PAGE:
Financial Regulatory Forum

ANALYSIS – Caymans woos investors with immigration incentives

Ugland House (R), which houses the office of the Cayman Islands' largest law firm Maples and Calder and is the registered office of some 18,000 companies, on Grand Cayman Island is seen in this handout released September 25, 2009. By Shurna Robbins

GEORGE TOWN, Cayman Islands, Dec 28 (Reuters) – The Cayman Islands are promising immigration incentives to keep foreign firms from quitting the Caribbean hedge fund hub, but locals want a bigger share of jobs in the lucrative financial sector.

The British overseas territory, a beach-lined island group south of Cuba that is legal home to most of the world’s hedge funds, has seen a drop during the global credit crisis in the number of companies located there, industry experts say.

Caymans Prime Minister McKeeva Bush and other local policy makers want to prevent any exodus of companies in the strategic financial industry, that accounts for more than half of the national economy, by offering more attractive, flexible immigration regulations in the islands.

“First, you have to stabilize the companies that are already here and stop the hemorrhaging,” said Sherri Bodden-Cowan, who heads an Immigration Review Team that is trying to improve immigration procedures.

“Then we can talk about new business. We are looking at attracting fund managers, brokers, deal-makers who have a lot to say on where capital goes on creating funds,” she added.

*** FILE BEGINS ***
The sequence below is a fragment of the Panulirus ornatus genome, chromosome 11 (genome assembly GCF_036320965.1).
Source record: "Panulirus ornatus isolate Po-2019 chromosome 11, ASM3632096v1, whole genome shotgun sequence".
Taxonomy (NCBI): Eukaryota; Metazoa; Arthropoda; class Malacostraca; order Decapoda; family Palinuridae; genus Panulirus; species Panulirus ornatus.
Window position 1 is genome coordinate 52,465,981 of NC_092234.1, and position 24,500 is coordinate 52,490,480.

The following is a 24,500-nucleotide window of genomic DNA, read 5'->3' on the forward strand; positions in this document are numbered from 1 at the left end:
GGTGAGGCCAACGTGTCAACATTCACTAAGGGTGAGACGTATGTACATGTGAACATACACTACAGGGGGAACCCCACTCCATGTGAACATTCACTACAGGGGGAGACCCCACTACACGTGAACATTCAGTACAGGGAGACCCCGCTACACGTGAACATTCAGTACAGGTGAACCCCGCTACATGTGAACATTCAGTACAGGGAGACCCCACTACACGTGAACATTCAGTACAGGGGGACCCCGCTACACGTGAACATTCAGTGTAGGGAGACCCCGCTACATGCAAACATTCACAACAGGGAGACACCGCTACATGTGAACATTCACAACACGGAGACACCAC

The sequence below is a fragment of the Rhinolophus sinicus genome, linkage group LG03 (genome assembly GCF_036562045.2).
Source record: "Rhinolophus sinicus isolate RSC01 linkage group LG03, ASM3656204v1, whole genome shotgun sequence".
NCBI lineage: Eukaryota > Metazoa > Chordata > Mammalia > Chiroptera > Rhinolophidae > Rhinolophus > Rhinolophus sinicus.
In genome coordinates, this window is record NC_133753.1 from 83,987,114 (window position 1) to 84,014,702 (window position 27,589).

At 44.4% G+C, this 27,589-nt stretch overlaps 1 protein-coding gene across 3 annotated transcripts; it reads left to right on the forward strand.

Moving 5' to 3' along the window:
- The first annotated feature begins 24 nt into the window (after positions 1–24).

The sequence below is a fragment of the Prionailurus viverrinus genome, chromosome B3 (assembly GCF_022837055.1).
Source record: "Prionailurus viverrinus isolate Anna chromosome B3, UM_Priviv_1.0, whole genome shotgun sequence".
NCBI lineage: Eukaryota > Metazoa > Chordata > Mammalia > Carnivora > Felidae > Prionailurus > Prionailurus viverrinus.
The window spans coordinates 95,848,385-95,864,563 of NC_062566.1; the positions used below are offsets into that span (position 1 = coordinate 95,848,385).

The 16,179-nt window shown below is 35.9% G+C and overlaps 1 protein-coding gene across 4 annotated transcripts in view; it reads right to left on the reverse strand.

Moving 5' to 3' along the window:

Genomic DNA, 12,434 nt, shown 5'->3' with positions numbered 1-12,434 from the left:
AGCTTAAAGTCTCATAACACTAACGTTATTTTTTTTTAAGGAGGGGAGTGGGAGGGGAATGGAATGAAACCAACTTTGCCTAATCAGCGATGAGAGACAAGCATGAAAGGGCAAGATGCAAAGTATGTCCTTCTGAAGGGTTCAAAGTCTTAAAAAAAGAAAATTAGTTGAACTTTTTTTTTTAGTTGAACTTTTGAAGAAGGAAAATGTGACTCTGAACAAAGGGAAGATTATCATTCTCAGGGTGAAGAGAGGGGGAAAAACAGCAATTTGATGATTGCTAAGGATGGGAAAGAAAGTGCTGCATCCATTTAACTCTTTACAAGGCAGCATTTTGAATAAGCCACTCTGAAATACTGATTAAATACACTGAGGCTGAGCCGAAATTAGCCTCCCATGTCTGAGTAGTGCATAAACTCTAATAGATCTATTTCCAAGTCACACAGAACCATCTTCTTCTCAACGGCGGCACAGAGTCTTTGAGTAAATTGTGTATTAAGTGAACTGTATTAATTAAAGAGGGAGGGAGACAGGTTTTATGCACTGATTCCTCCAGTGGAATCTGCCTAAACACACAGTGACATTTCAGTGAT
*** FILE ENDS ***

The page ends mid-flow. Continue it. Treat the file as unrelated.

Britain’s offshore havens asked to bump up taxes

By Huw Jones
LONDON, Oct 29 (Reuters) – Britain’s overseas financial havens should bump up taxes to wean their economies off credit crunch hit banking, insurance and funds services, a government-commissioned report said on Thursday.

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U.S. tax evaders rush to beat amnesty deadline

By Kim Dixon
WASHINGTON, Sept 14 (Reuters) – Rich Americans who have evaded taxes by hiding foreign holdings have about a week to turn themselves in to an Internal Revenue Service amnesty program or gamble they will not be caught.
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Cayman Islands says competition prompts UK stance

cayman-islands-flag   By Lorraine Turner
   LONDON, Sept 3 (Reuters) – The UK government’s move to block loans to the Cayman Islands is designed to disadvantage a competitive rivalry in financial services at a time when the UK sector itself is under threat, said the head of the islands’ regulatory agency on Thursday.
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